On October 6 2022, Minister Meryame Kitir visited the African Climate Center ACMAD in Niamey, the capital of Niger. On the program: the demonstration of a digital platform for the city's climate, a meeting with young volunteers, and the planting of a climate tree.
In front of ACMAD headquarters in Niamey: representatives of the Belgian Embassy, Enabel, ACMAD, the City of Niamey, and the group of young volunteers. ©VITO
During her visit, the Minister of Development Cooperation and Urban Policy was accompanied by representatives of the Belgian Embassy, Enabel, the City of Niamey, and a group of young volunteers. The purpose of the visit was to inform about the results of the u-CLIP project, a project concerning the present and future urban climate, conducted jointly by the Belgian research center VITO, ACMAD and the City of Niamey.
Urban climate in Africa is an important issue: exposure to extreme heat in African cities is expected to grow exponentially, due to the combined effects of climate change and enormous urban population growth. Recognizing that now is the time to seize (or lose!) the opportunity to direct this growth in a sustainable manner, the objective of the u-CLIP project is to create a decision support tool to support climate change resilient urban planning.
The ministerial delegation's visit began with a demonstration of the digital urban climate platform, and an explanation of how the platform can be used to set adaptation priorities in Niamey.
u-CLIP platform demonstration. ©VITO
Afterwards, the visitors were invited to attend a demonstration of some urban heat stress measurement instruments, presented by young volunteers, who in the previous months had participated in the measurement campaigns. During this demonstration, a lively dialogue developed between the minister and some of these young volunteers, who spoke about their motivation to advance the climate cause in Niger.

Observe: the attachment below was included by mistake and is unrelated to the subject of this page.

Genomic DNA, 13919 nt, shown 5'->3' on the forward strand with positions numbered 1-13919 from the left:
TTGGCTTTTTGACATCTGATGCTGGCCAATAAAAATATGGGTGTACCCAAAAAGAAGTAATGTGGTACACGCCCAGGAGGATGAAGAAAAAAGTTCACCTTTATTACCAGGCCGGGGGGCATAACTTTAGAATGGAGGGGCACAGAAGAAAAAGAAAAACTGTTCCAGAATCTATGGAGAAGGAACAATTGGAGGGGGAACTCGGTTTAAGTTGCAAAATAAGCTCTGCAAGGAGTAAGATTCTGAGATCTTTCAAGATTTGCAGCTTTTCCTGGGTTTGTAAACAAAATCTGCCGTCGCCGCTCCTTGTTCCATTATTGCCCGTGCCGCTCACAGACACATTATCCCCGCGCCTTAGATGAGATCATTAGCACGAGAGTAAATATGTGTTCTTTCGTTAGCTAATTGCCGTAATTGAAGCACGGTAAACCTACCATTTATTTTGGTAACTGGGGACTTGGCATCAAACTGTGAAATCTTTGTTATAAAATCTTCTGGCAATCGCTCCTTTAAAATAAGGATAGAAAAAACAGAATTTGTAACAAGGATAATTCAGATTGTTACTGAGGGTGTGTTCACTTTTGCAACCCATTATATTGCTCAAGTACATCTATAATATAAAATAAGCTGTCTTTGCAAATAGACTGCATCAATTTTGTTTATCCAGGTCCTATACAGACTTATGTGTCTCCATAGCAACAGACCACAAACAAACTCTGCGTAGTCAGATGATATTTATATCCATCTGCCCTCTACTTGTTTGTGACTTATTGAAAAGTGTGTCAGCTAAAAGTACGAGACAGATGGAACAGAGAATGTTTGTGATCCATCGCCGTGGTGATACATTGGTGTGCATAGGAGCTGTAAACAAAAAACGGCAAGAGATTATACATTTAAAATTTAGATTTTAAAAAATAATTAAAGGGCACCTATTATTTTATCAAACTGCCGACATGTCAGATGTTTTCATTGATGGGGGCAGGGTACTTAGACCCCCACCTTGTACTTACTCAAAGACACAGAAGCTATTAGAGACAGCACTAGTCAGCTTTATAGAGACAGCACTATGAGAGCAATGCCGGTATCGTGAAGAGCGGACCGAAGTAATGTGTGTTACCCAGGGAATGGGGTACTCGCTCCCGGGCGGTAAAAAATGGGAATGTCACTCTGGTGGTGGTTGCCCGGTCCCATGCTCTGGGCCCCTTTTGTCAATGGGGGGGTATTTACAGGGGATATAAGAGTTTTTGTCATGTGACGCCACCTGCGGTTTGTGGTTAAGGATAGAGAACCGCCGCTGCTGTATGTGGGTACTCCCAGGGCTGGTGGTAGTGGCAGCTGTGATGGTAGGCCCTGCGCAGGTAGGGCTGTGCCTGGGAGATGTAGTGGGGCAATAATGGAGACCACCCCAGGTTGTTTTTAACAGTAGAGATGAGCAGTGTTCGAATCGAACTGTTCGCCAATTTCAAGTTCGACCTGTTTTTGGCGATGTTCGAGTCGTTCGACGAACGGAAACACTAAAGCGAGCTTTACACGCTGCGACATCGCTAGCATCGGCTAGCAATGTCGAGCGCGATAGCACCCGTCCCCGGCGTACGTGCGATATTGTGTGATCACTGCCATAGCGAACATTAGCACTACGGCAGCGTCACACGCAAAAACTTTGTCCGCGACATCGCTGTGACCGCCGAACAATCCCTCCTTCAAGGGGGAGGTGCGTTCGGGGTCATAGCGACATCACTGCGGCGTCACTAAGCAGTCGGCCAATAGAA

Demonstration of a climate measurement device by youth volunteers who contributed to data collection campaigns. ©VITO
A very important element that emerged from the analysis of the field data is the role of urban vegetation in mitigating heat stress. Indeed, as shown in the figure below, city trees have the ability to reduce heat stress by several gradations of intensity, for example, on a hot day, reducing 'extreme' to 'strong' stress.
Given the ability of urban vegetation to reduce human exposure to intense heat, and given that the City of Niamey is already conducting a strategic tree planting program, it stands to reason that urban green infrastructure is an important element when it comes to adaptation plans. Apart from its ability to soothe climatic extremes, vegetation has many other benefits, such as its role in food security, especially when it comes to fruit trees or trees deployed in an agroforestry context.
Minister gets her hands dirty when she plants a climate tree... ©VITO
It can be said that the interest in urban (re)afforestation fits perfectly into the Great Green Wall initiative in the Sahel, to which Belgium - and Minister Kitir in particular - are strongly committed. That is why it was not too difficult to convince the Minister to plant a tree in the ACMAD compound, as a witness of this commitment.
In the coming months, the u-CLIP project will initiate scaling up actions, with the aim of applying the platform to other African cities. The most important action will be the dissemination of results and networking at the international level, by several members of the project, at the United Nations Climate Conference, COP27 in Egypt.
Another action point will be the definition of nature-based adaptation projects, which will give an important role to the urban tree as an element of adaptation strategies in the city. Already, a new project in this sense has been launched: it is the "Niamey Climate Forest" project, financed by the Flemish Government in the framework of its Climate Action Programme.
Perhaps the best prospect for the future is the realization that the u-CLIP project has succeeded in creating a truly invigorating dynamic in Niamey, particularly because it brings together stakeholders from different sectors and profiles, but who at the same time have a common goal: the fight against the impacts of climate change that are so feared in Africa.
What is certain is that the interest shown by Minister Kitir in our urban climate project is a great encouragement for all those associated with the project in one way or another. The climate tree planted by the Minister will remind us of our commitment and encourage us to continue this important work with renewed energy!